PEX Network: It sounds like it’s gone very well at your organisation but do you think there’s some pros and cons that people would need to be aware of before leaping into a centre of excellence? It sounds like, for instance, you were quite mature already when you went down that route.
Greg Bussing: I think that having a level of process maturity really helps. You have to have some parts of the organisation that understands that you actually have to do some things differently in order to succeed.
We’ve been doing a lot of work. Like I said, we've done a lot of things where we’ve tried to do improvements and there were enough examples out there that people were aware of and knew about, where we’d done something and then two years later we did it again and two years later we did it again and so people had seen some of those things and there’s been enough visibility of that, that there was a recognition out there that you do need some folks to help you along the journey, you do need to have a little more of that organisational discipline.
I think in the places where we had that history of improvement the uptake has been really good. The places where we don’t have that history, you have to follow a process to sow the seeds and then do some of that care and feeding to get the organisation more ready to take on what the centre of excellence is offering. But, yes, I think the key is to have an organization that understands the need and the value of what you’re doing.
PEX Network: It seems to me that most oil and gas companies have had process excellence functions. You started in Six Sigma over 13 years ago, for instance. Have you found that the challenges that have confronted you in your role have changed over that time period?
Greg Bussing: One of my first roles in the company - back in the 90s – was as team lead, plant manager of one of our manufacturing operations. We made products for Ford Motor Company, and so I got involved in getting the facility-ready and started getting into a lot of the process excellence stuff at that point.
However, at that time, the company didn’t have a set career path in process excellence. Instead, it was something you ended up doing because you enjoyed it.
But one of the things we’ve done recently is to acknowledge that we need capability and capacity in our organisation of that type of person or the type of skill set that process professionals have. What’s changed for us over that period has been recognizing what it takes to really achieve the process excellence that we’re driving for. We’ve also recognized that it takes capability and capacity, it takes organisational will, and it takes leadership focus. Those are all things that Deming [refers to Dr. W. Edwards Deming] was telling us for years and I think we’re getting better at listening now.
PEX Network: So it sounds like it’s become much more of a formalised career?
Greg Bussing: It definitely has. We don’t anticipate that we’re going to be a large group of people. Instead, we anticipate that it’s more the model where you have a lot of people that come in and help fulltime as a continuous improvement driver for a couple years. Then they will go back into the line organisation or function or wherever they came from, but continue to use those tools.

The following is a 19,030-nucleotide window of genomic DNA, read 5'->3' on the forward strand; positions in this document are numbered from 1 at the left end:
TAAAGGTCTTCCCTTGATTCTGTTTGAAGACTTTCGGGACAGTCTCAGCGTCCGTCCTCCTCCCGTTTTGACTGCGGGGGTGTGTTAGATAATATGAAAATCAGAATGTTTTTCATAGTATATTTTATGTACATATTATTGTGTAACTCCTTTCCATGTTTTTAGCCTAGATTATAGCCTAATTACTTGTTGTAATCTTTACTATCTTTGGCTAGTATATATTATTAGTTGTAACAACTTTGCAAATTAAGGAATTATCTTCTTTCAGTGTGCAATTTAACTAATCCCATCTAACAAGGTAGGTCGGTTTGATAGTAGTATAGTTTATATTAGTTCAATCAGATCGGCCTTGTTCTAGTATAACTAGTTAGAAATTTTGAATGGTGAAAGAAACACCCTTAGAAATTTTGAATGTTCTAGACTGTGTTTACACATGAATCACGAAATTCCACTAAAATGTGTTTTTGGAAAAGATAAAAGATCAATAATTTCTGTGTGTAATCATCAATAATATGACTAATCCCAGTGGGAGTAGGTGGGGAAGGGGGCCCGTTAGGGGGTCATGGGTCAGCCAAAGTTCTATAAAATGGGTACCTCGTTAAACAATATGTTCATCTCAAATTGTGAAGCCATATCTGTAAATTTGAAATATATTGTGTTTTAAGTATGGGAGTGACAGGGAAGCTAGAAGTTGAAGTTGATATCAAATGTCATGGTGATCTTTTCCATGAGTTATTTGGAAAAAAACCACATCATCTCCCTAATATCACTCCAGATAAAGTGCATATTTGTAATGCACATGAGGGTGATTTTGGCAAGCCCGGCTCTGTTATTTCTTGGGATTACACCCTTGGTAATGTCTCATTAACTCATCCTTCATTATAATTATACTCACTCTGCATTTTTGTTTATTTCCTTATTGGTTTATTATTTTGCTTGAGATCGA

We anticipate that most of the people are going to rotate through but you expose them to the methodology, you get them used to doing it until they can apply it normally, and then you give the more difficult, heavy lifting stuff to the people who are doing it all the time. It’s that Toyota way of getting to the point where you have everybody trying to make improvements all the time, so that you’ve got some full-time people who are doing it as their day job but then there are a ton of people who you have gotten that experience and done the training who are now doing it as part of what they do, in every job they do.
PEX Network: You're going to be speaking at our upcoming process energy event, on setting up a centre of excellence, what more will you be talking about in your presentation?
Greg Bussing: We’ll talk a little bit about how you codify what "good" looks like and then how do you also make it so you can learn as the various business units do things differently. You’ve got to take that Darwinian approach where you accept that people are going to learn as they go, so that there will be slight mutations to the program. We have to decide whether it’s a good mutation or not.
We’ll also be talking about how you get the content in place so that people know about it: how you get an organisation exposed to it, create a network in the company, create some buzz, and those kind of things.
We’ve had couple different journeys: you had the Deming stuff early on and you had TQM and you had Statistical Process Control. Then a lot of people went into Six Sigma and then Lean Six Sigma and then some people said, let’s just do Lean.
We’ve looked at it and said, there’s sense and purpose in all those things that we can apply, but we really want to make sure that we demystify these things for the business leaders. All they really care about is that the things that they are going to be managing and trying to do well today, tomorrow, next year, and ten years from now. It’s our job as the continuous improvement community to help them achieve their aims of improved business results. So we’ve said let’s teach people the tools, the processes, the methodologies and then let the folks who are expert in continuous improvement demystify it for everybody else.
You don’t really have to know if we’re doing Lean or Six Sigma or Business Process Management or any of that stuff, you just want to know that you’ve got somebody on your team who can help you get the results you want to get to.